MSNBC's Chris Jansing on Wednesday didn't exactly press Jimmy Carter as
she interviewed the ex-President, wondering if Mitt Romney has "gone
too far" with conservatism "to be trusted."
Carter appeared to disagree with his former presidential speechwriter, Chris Matthews, who smeared the former Massachusetts governor as a KKK "Grand Wizard" on Monday. Carter asserted he'd be "comfortable" with a "moderate" like Romney. Not seeming to accept this, Jansing pressed, "Do you think that he has gone too far into the conservative positions and do you think that that makes him difficult to be trusted?"
Jansing offered this softball about the 2012 race and negative
campaigning: "Do you think that we say every year that the election has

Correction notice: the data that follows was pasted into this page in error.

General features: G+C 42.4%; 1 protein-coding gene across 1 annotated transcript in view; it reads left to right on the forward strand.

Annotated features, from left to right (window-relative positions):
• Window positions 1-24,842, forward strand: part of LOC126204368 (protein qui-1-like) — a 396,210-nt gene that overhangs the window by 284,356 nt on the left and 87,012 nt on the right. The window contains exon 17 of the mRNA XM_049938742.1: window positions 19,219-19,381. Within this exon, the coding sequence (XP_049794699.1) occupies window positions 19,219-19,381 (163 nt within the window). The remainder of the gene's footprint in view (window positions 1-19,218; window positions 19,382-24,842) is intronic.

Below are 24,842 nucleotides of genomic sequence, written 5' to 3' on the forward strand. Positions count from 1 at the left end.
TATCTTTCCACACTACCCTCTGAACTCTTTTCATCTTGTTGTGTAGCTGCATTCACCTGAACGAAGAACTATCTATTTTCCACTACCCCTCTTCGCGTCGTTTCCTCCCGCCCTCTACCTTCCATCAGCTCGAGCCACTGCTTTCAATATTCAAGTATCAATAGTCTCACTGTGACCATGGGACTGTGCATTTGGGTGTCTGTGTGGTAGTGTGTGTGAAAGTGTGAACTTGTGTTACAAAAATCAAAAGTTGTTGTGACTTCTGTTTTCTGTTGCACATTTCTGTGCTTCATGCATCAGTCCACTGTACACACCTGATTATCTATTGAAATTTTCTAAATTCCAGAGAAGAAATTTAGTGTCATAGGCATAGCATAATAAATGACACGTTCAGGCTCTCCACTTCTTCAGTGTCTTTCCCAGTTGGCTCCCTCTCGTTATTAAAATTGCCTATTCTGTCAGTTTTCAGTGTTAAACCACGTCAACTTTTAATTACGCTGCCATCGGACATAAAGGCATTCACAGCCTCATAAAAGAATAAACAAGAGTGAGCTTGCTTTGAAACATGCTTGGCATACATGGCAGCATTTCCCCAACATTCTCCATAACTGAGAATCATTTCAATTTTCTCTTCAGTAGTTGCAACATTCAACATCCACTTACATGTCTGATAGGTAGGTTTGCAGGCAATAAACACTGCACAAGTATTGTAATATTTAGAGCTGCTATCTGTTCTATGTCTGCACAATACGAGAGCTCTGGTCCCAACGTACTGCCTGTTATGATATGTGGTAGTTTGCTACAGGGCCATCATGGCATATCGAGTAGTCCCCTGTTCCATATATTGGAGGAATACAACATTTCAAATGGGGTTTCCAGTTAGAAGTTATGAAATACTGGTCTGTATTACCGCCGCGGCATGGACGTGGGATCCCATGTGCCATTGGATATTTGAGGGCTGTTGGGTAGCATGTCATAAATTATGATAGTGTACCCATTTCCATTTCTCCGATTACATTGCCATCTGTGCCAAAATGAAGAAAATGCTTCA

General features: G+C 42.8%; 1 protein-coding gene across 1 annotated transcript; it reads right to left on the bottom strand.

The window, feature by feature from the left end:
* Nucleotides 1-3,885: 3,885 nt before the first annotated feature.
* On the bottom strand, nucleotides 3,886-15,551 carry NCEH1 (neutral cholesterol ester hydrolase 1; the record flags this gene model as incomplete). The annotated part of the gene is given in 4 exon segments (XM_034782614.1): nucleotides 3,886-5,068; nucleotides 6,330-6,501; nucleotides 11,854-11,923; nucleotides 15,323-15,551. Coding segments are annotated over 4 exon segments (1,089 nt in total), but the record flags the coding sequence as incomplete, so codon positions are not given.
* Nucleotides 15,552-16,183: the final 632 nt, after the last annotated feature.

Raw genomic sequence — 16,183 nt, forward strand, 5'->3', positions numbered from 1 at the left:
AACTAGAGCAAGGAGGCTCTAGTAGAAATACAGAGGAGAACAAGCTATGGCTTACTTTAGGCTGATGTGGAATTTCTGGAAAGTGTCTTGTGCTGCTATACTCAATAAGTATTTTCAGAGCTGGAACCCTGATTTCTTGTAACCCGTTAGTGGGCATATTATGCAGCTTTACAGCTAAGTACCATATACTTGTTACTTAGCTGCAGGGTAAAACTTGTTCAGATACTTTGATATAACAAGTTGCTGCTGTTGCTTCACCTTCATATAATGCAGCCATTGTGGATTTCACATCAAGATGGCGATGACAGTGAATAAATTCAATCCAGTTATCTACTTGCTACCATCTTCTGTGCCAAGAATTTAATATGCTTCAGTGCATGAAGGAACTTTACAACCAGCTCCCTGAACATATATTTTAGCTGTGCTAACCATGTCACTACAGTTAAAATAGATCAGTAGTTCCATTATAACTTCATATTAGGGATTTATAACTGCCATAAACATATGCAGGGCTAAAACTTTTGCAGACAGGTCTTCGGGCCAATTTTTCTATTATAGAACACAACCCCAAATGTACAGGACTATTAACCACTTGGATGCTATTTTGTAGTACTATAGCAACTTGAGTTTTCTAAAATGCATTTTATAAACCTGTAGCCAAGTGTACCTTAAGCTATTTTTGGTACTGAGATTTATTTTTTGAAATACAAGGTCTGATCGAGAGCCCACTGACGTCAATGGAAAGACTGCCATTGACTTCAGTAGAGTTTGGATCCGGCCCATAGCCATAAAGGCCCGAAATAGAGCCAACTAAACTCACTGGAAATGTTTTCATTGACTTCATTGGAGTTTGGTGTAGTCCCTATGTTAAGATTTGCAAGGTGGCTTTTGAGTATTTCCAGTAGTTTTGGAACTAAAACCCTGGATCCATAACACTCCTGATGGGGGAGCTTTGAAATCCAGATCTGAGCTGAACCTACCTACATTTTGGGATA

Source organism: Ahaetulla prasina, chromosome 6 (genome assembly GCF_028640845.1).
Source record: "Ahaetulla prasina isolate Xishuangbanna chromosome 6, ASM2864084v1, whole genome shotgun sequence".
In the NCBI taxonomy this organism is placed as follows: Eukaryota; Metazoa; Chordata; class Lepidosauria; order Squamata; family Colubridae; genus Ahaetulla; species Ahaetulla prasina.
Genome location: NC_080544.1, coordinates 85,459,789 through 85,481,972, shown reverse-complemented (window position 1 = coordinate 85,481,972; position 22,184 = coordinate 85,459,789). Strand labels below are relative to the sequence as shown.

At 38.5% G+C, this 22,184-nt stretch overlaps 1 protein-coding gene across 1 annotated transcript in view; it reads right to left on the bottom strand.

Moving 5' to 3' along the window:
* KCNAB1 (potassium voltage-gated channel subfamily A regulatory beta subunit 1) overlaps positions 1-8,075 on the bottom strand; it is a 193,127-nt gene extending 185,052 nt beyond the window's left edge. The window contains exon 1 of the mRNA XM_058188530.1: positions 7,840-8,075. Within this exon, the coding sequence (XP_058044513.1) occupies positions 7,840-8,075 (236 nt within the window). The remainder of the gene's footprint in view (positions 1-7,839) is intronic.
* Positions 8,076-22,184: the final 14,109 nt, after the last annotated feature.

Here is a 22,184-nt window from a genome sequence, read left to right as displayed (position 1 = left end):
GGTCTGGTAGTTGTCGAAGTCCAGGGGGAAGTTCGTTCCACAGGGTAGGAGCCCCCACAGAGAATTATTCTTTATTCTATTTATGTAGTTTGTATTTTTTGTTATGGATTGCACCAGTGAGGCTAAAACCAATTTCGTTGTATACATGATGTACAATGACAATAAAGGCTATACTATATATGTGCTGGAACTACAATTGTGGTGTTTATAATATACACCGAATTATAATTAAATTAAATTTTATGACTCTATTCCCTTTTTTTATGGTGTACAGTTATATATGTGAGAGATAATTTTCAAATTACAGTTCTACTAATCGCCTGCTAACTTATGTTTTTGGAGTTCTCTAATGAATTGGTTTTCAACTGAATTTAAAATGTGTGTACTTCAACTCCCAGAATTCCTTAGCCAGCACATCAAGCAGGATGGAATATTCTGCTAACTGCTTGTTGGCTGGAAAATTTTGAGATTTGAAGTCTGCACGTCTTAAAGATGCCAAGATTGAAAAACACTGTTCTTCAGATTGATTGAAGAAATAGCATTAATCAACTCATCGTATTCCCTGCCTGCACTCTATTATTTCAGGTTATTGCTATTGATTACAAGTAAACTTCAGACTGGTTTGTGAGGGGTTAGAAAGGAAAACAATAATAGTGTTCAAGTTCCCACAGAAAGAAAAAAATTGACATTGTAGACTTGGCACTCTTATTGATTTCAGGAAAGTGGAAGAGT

never been this negative, the tone has never been this divisive, but is
Carter piously asserted, "We didn't dream of running a negative commercial on television that would destroy the character of our opponent."
Of course, Carter's people did do exactly that. During the 1980 campaign, a Carter aide trashed the Reagan campaign as racist:
The Reagan speech was the application of what was euphemistically dubbed the Republicans’ “Southern strategy” to crack the Democrats’ 120-year-long hold on America south of the Mason-Dixon line.
Carter aide Andrew Young, himself a former civil rights worker (and future mayor of Atlanta), would have none of it.
He called out Reagan’s camp.
“If he had gone to Biloxi, and talked about state’s rights, if he had gone to New Orleans, or Birmingham, I would not have gotten upset,” Young told the press.
“But when you go to Philadelphia, Mississippi, where James Chaney, Andy Goodman, and Michael Schwerner were killed — murdered — by the sheriff and the deputy sheriff and a government posse protecting state’s rights, and you go down there and start talking about state’s rights, that looks like a code word to me that it’s going to be all right to kill niggers when he’s President.”
A transcript of the April 25, 2012 segment can be found below: